Day 8: 3,700 ft ascent, 10.7 miles
Erik and I stopped to eat breakfast a little over an hour after we had started hiking. My dad had gone ahead as he typically does. As we were sitting there, another hiker crossed our path hiking the other direction. I had a hunch that she looked familiar, but didn’t want to alarm a stranger if she wasn’t who I thought she was. But the more she talked the more my suspicions grew until I finally just blurted it out: “Were you at the Foothills Trail this past winter for the End of Days hike? I think I met you there!” Sure enough, it was Gutsy!
I wrote about my conversation with her during that hike in my Foothills Trail blog post. She is a triple-crowner (meaning she has hiked the Appalachian Trail, Pacific Crest Trail, and Continental Divide Trail), so a very experienced backpacker. I had really enjoyed my conversation with her the first time we met.
She took off her pack and ended up eating breakfast with us. She shared a few stories and got our contact information so we can stay in touch during the hike. We have exchanged a few emails since. I’m still new to the thru-hiking community, but boy is it small.
As we were packing up, Erik made a comment about how strange it is that he now organizes his trash. Three days of trash on the trail can be carried in a quart-sized ziplock bag! You want it organized so when you see the golden trash cans you’re ready to go.
In other news of the day, we got Georgia off our our minds! North Carolina said hello very quickly with two touch climbs back-to-back that tried to break a lot of people on the trail. The talk of the trail later that night had everyone complaining about those climbs!
I’m still trying to figure out why privies need handicap bars.
Day 9: 2,730 ft ascent, 15.7 miles
It’s amazing how quickly news travels on trail. We heard during the day that there had been bear activity the past few nights at the shelter we had been aiming for that day. Although we carry Ursack bear-proof bags with odor-proof ziplock bags inside, we decided not to temp fate and added three miles to the end of the day. We were all beat.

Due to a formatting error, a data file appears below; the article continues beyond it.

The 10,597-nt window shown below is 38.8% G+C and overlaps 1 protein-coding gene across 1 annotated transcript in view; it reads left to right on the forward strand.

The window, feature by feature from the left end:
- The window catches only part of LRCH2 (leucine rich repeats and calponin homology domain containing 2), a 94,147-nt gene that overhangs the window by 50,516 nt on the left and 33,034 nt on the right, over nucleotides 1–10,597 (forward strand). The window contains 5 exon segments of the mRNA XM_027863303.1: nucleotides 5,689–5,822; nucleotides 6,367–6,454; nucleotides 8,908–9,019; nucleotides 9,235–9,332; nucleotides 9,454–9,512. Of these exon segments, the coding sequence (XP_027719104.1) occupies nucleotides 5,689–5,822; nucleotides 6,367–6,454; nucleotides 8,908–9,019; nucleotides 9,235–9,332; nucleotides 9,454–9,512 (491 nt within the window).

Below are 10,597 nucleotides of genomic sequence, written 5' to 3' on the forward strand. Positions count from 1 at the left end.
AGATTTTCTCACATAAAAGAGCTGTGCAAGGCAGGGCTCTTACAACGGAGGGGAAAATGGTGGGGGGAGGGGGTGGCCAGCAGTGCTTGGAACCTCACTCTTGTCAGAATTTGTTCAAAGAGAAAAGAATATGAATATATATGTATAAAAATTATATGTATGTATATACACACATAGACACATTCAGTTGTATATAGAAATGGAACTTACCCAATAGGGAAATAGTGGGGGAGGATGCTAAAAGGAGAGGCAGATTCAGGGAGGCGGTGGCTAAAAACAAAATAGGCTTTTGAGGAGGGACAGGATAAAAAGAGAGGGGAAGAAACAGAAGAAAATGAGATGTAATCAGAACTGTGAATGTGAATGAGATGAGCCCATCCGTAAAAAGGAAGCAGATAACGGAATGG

Bad news: everybody else around us on the trail had the same idea. Good news: my dad had figured that out and found us a stealth spot about 0.2 miles ahead of where the rest of our trail bubble was headed. We all like the peace and were happy to not be in the middle is tent city like we had been the night before.
Day 10: 1,580 ft ascent, 9.1 miles
We had anticipated strong storms overnight, so we were surprised to wake up to dry tents. We broke camp with thunder rumbling in the distance but only sprinkles on us. We had our rain gear handy and headed out to conquer Albert Mountain.
It started raining right before we headed up the mountain for our steepest climb thus far. We didn’t have any views at the top, but we did get our 100 mile picture!
We made it to Rock Creek Gap and I called to get a shuttle into Franklin. Sherpa Al was there within 20 minutes! He let us pick up some packages at the post office before dropping us off at our hotel for the evening. Since we were in town and out of the rain, we obviously had to celebrate with more Dominos pizza! Pizza after the rain was the perfect ending to a cold and wet day.
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